Overview: Initial jobless claims after a weak BLS payrolls report

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Initial jobless claims released by the U.S. Department of Labor

The weekly initial jobless claims for the week ending September 6, will be released on Thursday by the U.S. Department of Labor. Initial claims measure the number of people applying for first-time unemployment insurance.

The report will also include continuing claims figures for the week ending August 30. These figures include unemployed workers eligible for unemployment benefits. The figures also include workers currently receiving unemployment benefits.

An increase or decrease in claims implies a deterioration or an improvement in the labor market, respectively.

Part 4

Highlights from last week’s report:

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  • Initial jobless claims increased by 4,000 to 302,000.
  • The four-week moving average for initial claims also increased by 3,000—to 302,750. The moving average is a more reliable indicator. It evens out weekly fluctuations.
  • However, continuing claims were down to 2.464 million—the lowest since June 23, 2007.
  • The four-week moving average for continuing claims fell to 2.511 million—the lowest since July 7, 2007.

Labor market outlook

The Bureau of Labor Statistics’ (or BLS) report on job creation released on September 5. The report was disappointing. Only 142,000 new jobs were added in August—the lowest this year. Monthly additions in 2014 had averaged ~225,000 before to August.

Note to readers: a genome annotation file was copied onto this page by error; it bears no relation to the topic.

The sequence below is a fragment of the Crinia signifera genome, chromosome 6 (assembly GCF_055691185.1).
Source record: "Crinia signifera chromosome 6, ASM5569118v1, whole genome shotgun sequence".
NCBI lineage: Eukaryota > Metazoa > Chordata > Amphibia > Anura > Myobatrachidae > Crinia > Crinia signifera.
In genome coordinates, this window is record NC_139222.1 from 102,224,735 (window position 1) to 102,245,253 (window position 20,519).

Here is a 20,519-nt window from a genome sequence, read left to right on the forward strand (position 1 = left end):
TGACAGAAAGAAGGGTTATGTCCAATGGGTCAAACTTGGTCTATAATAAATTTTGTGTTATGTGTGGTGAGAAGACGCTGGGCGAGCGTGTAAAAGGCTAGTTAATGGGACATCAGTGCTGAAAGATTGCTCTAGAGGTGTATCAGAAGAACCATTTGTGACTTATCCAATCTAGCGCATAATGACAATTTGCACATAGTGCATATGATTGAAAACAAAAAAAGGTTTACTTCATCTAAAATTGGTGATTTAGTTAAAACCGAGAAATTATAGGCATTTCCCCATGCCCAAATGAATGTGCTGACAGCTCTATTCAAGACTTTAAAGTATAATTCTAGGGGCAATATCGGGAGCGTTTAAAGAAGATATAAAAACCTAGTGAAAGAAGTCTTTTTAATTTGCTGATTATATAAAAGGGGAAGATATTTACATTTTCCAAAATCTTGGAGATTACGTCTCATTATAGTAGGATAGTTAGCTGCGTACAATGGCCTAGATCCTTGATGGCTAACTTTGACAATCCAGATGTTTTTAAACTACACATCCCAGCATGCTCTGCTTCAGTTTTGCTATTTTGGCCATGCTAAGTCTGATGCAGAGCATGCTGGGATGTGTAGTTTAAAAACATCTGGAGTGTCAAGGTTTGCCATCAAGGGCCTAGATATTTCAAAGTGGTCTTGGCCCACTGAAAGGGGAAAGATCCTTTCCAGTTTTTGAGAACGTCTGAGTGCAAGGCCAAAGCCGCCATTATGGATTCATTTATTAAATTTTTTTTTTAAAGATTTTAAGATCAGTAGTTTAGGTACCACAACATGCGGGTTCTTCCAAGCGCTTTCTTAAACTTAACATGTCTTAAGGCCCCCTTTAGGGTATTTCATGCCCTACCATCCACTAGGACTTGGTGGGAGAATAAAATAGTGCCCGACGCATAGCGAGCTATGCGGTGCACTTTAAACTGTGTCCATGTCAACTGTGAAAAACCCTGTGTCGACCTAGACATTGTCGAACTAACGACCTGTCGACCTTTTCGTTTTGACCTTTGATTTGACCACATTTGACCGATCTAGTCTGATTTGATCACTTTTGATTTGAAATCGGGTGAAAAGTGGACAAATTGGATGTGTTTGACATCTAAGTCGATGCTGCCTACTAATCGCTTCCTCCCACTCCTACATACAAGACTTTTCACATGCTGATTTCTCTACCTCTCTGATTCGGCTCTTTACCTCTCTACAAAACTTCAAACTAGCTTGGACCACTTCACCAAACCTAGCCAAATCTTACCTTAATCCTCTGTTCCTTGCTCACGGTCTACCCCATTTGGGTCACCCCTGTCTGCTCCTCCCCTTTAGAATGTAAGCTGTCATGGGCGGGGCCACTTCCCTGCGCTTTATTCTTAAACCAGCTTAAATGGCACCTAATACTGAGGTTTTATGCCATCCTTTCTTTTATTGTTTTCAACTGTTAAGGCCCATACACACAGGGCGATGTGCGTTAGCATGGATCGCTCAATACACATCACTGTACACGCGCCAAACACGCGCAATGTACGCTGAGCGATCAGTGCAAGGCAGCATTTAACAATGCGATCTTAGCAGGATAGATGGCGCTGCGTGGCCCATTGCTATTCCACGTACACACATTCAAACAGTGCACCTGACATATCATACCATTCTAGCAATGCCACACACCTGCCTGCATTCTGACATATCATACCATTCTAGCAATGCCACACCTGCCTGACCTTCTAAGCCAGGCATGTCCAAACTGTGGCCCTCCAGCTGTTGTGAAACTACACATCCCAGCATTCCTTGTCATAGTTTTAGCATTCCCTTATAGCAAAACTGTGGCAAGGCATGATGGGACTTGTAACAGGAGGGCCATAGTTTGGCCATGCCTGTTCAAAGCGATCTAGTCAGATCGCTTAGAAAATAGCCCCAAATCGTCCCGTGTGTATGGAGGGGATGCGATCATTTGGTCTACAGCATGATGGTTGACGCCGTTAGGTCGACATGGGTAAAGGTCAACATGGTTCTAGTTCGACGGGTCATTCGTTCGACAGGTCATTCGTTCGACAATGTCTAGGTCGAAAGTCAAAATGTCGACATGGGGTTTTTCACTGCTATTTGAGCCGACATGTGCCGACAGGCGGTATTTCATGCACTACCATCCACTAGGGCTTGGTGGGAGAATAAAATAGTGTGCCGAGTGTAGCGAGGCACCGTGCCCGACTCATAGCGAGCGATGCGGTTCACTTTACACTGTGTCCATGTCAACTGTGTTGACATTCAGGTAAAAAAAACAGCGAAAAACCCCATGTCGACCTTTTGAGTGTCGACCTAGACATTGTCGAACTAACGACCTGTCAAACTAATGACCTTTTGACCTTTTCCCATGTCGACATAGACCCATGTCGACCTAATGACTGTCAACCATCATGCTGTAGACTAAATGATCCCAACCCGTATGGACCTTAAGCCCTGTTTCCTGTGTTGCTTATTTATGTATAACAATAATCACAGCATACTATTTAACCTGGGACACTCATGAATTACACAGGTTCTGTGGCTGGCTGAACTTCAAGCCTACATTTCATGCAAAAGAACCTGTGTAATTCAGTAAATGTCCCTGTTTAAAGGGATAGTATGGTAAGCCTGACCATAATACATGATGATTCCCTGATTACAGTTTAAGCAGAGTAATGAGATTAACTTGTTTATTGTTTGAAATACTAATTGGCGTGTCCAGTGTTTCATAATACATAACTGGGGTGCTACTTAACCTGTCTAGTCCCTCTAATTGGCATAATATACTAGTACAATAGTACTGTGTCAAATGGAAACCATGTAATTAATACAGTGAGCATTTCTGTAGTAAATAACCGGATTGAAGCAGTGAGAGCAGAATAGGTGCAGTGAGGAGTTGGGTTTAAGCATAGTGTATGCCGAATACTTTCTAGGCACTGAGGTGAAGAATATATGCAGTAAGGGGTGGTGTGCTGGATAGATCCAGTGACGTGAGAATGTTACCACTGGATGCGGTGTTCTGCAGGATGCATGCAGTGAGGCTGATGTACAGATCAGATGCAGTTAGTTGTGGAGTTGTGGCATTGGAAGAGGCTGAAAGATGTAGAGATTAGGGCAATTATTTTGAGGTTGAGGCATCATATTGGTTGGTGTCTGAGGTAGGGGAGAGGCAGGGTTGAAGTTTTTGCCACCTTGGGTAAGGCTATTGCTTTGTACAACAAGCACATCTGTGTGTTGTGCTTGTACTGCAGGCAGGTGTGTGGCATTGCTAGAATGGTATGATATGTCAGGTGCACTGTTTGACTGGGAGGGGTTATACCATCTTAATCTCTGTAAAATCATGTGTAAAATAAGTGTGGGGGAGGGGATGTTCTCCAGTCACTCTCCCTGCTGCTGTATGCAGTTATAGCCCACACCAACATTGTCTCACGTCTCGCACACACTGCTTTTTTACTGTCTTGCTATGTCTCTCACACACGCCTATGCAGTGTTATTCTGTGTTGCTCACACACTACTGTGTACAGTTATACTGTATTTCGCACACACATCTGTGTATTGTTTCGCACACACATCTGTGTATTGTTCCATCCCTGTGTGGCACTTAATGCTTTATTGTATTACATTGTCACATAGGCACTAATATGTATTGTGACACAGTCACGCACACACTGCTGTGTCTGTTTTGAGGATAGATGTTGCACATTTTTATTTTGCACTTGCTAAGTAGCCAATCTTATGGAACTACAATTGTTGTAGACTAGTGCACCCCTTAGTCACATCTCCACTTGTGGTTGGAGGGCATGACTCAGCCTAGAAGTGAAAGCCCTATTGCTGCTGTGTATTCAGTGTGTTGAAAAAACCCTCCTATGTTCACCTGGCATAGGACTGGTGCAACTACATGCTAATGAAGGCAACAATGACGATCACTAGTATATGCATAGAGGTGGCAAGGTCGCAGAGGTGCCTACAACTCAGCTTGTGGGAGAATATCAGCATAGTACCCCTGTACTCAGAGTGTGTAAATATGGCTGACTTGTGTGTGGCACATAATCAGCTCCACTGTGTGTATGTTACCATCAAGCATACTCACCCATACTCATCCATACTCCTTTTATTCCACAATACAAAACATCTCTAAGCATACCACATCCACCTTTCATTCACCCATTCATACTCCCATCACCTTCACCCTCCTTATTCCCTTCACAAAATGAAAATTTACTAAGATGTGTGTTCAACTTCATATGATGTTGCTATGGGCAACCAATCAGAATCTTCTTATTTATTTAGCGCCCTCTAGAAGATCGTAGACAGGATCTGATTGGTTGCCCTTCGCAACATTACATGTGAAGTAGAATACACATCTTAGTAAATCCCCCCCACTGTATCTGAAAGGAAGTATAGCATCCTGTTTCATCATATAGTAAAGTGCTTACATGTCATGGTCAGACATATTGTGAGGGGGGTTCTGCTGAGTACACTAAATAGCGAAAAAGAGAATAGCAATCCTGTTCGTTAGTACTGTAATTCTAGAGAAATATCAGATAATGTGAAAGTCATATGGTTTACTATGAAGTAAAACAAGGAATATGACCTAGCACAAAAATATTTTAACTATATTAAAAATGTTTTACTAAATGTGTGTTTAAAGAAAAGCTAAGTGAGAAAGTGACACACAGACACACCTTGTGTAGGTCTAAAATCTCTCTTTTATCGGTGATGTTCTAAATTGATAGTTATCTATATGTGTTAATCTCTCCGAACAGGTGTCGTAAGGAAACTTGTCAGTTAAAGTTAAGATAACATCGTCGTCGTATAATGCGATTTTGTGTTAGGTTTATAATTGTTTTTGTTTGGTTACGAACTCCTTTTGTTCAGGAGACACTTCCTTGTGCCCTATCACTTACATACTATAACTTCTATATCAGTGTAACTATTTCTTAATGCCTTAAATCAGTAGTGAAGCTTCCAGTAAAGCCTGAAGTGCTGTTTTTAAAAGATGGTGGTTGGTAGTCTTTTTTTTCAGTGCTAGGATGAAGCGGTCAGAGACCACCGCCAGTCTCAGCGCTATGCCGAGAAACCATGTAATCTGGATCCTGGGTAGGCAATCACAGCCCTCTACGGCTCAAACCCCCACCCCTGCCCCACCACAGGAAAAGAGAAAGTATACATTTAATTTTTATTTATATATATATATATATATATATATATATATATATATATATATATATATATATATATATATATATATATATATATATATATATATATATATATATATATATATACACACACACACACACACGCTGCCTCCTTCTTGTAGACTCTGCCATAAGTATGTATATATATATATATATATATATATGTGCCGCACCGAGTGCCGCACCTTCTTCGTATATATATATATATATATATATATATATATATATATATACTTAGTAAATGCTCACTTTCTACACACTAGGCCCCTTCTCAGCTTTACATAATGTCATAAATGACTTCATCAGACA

The Job Openings and Labor Turnover Survey (or JOLTS) report—and to a lesser extent, initial jobless claims—would help assess the improvements in the labor market this year. As a result, these reports have important implications for consumption, the retail sector (XRT) (XLY), and stocks like Dollar Tree (DLTR).

Financial markets, including both stocks (DIA) and bonds (BND), also watch labor market conditions. The U.S. Federal Reserve has indicated that it’s watching an index of 19 labor market indicators, before normalizing its monetary policy—raising the federal funds rate. An increase in the federal funds rate would raise yields in bond markets. It would also decline bond prices. In contrast, upbeat economic news usually benefits stocks.

The Vanguard Total Bond Market ETF (BND) invests mainly in U.S. investment-grade debt—both corporate and U.S. Treasuries.

Stocks also benefit from the retail sector’s upbeat news. To learn about retail indicators, please continue reading the next part in the series.

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